I’ve had multiple conversations within the last week with thought leaders on school culture which is clearly a passion of mine. One of these conversations centered on the importance of context in leadership. We discussed how a new Principal must realize that what worked at their mentor’s school or in their last Principalship may not work in the new setting. A formulaic approach can prove to be a recipe for disaster. I’ve seen many leaders unknowingly walk into this buzz saw with the best of intentions. Principal candidates create elaborate entry plans and begin the job of executing their plan the day of their arrival. Their plan has been carefully crafted utilizing a variety of data points including test scores and surveys, but lacks a critical component. They have determined the problem without first building empathy. What if they are solving for the wrong problem?
In our quest to help our students improve critical thinking our school stumbled into design thinking. Design thinking is messy and not linear. So are people. We were amazed to discover that the design thinking process applied to problem solving in our school as well. The first step in the process is gathering empathy data from people. Design thinking begins with the user and seeks to define the real problem through the eyes of the end user. The thought that data alone can determine our course of action in school improvement is significantly flawed. Data might reveal that math achievement is an area of opportunity so the new Principal creates a remedial math course focusing on numeracy. Students could be struggling because they have trouble understanding their teacher or struggle to convert the math vocabulary into an algorithm. Speaking with students would ensure that the Principal was indeed solving for the right problem. This can save significant time, money, and frustration.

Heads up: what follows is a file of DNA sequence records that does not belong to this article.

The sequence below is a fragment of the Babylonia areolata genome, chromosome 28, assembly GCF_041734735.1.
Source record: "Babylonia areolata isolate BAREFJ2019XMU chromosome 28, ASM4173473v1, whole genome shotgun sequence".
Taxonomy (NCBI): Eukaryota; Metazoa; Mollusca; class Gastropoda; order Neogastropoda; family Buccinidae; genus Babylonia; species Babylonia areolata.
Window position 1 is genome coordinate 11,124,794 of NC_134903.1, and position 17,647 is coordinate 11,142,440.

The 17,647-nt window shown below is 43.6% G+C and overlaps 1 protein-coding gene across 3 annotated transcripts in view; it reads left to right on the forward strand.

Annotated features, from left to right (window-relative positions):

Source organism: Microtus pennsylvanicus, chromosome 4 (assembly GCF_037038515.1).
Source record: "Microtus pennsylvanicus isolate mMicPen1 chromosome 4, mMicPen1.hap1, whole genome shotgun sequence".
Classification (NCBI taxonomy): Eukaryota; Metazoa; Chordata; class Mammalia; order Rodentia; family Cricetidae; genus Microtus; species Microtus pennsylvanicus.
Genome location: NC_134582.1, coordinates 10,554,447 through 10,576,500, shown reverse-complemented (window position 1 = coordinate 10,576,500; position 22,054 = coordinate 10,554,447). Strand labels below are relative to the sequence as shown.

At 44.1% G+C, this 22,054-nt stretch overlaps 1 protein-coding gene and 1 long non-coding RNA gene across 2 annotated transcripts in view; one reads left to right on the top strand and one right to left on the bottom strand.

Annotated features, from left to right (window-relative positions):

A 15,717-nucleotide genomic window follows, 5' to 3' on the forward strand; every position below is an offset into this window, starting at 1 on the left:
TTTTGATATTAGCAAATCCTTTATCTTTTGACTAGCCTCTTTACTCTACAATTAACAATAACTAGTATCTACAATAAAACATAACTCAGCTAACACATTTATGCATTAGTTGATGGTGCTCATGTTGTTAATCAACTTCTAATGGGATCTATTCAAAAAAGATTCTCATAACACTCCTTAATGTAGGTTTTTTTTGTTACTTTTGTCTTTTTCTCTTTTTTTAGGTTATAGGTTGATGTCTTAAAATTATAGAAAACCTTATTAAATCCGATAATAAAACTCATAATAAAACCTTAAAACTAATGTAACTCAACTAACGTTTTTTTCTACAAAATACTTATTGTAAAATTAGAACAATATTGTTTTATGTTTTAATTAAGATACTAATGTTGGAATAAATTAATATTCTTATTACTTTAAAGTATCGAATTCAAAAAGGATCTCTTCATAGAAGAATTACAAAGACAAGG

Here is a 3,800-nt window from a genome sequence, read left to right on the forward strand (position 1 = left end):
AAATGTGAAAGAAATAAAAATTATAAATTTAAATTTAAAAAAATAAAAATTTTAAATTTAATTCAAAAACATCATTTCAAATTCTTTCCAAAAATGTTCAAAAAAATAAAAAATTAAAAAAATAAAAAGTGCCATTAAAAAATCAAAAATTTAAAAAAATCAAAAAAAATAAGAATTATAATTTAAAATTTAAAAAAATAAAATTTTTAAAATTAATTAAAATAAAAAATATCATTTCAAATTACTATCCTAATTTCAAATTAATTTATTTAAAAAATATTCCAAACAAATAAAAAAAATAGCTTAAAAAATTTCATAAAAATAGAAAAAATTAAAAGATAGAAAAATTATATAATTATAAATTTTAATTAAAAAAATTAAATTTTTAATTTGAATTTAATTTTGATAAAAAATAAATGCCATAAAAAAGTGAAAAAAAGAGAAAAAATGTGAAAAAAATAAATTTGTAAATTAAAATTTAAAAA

The idea of gathering empathy from stakeholders is absolutely essential before a new leader begins executing “their plan”. Winning school cultures are only possible when a collaborative process is utilized to define core values and a vision for a better collective future. Students, staff, families, and community members deserve a seat at the table. Successful school leaders understand that the school belongs to the community and they recognize their responsibility to understand before acting. Failure to gather empathy before making decisions can undermine the leader’s ability to make a lasting impact on school culture. Conversely, a leader who regularly analyzes data and meets with stakeholders to define and solve for the real problem is on the road to success.